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Article dans une revue

Efficiency of hydrogen peroxide in improving disinfection of ICU rooms

Abstract : BACKGROUND: The primary objective of this study was to determine the efficiency of hydrogen peroxide (H₂O₂) techniques in disinfection of ICU rooms contaminated with multidrug-resistant organisms (MDRO) after patient discharge. Secondary objectives included comparison of the efficiency of a vaporizator (HPV, Bioquell) and an aerosolizer using H₂O₂, and peracetic acid (aHPP, Anios) in MDRO environmental disinfection, and assessment of toxicity of these techniques. METHODS: This prospective cross-over study was conducted in five medical and surgical ICUs located in one University hospital, during a 12-week period. Routine terminal cleaning was followed by H₂O₂ disinfection. A total of 24 environmental bacteriological samplings were collected per room, from eight frequently touched surfaces, at three time-points: after patient discharge (T0), after terminal cleaning (T1) and after H₂O₂ disinfection (T2). RESULTS: In total 182 rooms were studied, including 89 (49%) disinfected with aHPP and 93 (51%) with HPV. At T0, 15/182 (8%) rooms were contaminated with at least 1 MDRO (extended spectrum β-lactamase-producing Gram-negative bacilli 50%, imipenem resistant Acinetobacter baumannii 29%, methicillin-resistant Staphylococcus aureus 17%, and Pseudomonas aeruginosa resistant to ceftazidime or imipenem 4%). Routine terminal cleaning reduced environmental bacterial load (P <0.001) without efficiency on MDRO (15/182 (8%) rooms at T0 versus 11/182 (6%) at T1; P = 0.371). H₂O₂ technologies were efficient for environmental MDRO decontamination (6% of rooms contaminated with MDRO at T1 versus 0.5% at T2, P = 0.004). Patient characteristics were similar in aHPP and HPV groups. No significant difference was found between aHPP and HPV regarding the rate of rooms contaminated with MDRO at T2 (P = 0.313). 42% of room occupants were MDRO carriers. The highest rate of rooms contaminated with MDRO was found in rooms where patients stayed for a longer period of time, and where a patient with MDRO was hospitalized. The residual concentration of H₂O₂ appears to be higher using aHPP, compared with HPV. CONCLUSIONS: H₂O₂ treatment is efficient in reducing MDRO contaminated rooms in the ICU. No significant difference was found between aHPP and HPV regarding their disinfection efficiency.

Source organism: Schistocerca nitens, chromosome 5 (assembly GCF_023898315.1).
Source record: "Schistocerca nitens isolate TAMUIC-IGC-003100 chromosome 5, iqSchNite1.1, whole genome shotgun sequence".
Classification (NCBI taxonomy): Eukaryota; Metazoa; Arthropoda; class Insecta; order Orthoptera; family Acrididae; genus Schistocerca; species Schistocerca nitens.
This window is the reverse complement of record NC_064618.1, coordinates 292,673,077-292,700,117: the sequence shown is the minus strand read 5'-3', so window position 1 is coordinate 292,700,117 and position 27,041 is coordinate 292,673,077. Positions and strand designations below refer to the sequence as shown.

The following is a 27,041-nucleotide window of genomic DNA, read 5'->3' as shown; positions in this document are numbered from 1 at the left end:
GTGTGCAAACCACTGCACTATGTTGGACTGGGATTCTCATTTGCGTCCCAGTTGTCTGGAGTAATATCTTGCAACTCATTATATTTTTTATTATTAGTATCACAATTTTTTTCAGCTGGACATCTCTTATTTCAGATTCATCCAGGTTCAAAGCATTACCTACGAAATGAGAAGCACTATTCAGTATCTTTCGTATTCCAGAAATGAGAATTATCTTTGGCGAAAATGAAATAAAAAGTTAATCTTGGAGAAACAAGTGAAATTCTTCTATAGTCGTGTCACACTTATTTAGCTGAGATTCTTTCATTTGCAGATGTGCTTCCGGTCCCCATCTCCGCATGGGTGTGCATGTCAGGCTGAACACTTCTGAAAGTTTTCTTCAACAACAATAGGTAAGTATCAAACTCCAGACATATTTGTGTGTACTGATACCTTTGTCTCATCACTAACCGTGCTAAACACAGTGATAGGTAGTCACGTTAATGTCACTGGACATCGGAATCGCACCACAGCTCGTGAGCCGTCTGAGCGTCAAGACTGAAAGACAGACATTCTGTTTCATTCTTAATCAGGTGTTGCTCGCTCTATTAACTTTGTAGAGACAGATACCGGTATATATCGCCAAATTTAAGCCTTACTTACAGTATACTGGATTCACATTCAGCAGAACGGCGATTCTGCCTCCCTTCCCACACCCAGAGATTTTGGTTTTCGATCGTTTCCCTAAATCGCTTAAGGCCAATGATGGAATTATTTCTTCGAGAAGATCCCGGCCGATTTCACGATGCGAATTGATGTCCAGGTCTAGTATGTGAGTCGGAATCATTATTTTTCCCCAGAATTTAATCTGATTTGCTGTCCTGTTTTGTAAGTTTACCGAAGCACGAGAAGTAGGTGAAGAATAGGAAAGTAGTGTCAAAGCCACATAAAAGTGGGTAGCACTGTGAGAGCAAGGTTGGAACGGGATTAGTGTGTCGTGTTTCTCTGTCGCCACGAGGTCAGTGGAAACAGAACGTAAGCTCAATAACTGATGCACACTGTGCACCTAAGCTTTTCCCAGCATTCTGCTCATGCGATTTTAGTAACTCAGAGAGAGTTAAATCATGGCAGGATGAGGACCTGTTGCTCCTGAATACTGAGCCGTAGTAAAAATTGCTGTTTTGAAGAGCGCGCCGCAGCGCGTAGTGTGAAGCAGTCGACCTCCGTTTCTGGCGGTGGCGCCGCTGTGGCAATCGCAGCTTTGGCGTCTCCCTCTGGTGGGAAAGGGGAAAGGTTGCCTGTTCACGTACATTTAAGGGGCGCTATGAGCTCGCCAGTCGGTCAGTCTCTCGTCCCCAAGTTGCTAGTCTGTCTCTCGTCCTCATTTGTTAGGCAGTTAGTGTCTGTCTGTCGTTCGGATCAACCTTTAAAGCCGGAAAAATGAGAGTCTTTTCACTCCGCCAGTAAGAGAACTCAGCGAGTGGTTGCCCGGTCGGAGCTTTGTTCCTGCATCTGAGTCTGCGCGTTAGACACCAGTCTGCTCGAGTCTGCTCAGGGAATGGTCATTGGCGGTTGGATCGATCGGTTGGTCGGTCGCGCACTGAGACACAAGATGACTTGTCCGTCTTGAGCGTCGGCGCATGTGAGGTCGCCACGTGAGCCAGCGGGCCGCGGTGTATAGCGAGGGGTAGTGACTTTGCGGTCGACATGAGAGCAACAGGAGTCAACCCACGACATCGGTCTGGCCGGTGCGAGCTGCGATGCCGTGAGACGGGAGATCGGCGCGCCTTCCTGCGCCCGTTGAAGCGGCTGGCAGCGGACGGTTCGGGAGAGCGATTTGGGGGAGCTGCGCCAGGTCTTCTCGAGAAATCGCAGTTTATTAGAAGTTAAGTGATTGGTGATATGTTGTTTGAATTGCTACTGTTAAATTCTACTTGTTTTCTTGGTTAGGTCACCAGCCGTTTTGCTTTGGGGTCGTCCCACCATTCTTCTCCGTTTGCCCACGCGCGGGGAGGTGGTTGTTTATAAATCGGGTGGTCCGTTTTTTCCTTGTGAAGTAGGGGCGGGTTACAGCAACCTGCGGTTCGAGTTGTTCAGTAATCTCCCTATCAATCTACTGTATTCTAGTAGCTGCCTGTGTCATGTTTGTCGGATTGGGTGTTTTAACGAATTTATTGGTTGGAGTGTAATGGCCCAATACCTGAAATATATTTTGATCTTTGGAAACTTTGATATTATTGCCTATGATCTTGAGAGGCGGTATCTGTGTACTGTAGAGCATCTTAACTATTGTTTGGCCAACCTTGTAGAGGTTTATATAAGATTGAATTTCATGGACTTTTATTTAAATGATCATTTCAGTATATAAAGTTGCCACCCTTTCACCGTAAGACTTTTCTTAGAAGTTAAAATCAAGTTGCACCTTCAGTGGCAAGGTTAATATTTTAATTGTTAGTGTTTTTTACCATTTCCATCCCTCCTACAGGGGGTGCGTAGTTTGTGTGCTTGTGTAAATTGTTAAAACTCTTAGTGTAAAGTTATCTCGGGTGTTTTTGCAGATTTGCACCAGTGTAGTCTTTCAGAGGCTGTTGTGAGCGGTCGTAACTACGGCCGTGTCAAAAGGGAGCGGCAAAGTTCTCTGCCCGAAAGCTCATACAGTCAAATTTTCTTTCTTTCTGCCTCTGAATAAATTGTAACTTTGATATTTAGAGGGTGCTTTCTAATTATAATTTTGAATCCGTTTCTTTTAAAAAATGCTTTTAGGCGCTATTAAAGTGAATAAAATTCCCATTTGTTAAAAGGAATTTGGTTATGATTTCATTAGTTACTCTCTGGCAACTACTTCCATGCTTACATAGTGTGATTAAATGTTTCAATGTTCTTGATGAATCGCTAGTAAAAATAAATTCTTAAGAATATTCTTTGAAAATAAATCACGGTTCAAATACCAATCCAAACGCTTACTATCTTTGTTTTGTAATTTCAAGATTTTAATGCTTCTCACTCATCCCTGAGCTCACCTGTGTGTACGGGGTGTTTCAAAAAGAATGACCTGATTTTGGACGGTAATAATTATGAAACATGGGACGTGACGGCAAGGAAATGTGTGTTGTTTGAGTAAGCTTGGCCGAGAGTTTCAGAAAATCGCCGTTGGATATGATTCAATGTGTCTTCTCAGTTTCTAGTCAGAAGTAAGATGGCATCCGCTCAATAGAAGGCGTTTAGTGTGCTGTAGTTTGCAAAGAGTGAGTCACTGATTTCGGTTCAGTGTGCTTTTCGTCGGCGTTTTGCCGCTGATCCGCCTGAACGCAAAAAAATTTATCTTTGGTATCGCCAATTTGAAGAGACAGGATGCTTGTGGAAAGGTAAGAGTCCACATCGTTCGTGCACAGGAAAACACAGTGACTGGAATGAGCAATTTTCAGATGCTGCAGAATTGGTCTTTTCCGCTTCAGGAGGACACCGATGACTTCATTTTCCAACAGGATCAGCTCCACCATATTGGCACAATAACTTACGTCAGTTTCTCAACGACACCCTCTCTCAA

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Soumis le : mardi 24 mars 2020 - 16:30:53
Dernière modification le : jeudi 11 mars 2021 - 13:26:01


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Caroline Blazejewski, Frederic Wallet, Anahita Rouze, Rémi Le Guern, Sylvie Ponthieux, et al.. Efficiency of hydrogen peroxide in improving disinfection of ICU rooms. Critical Care, BioMed Central, 2015, 19, pp.30. ⟨10.1186/s13054-015-0752-9⟩. ⟨hal-02517594⟩



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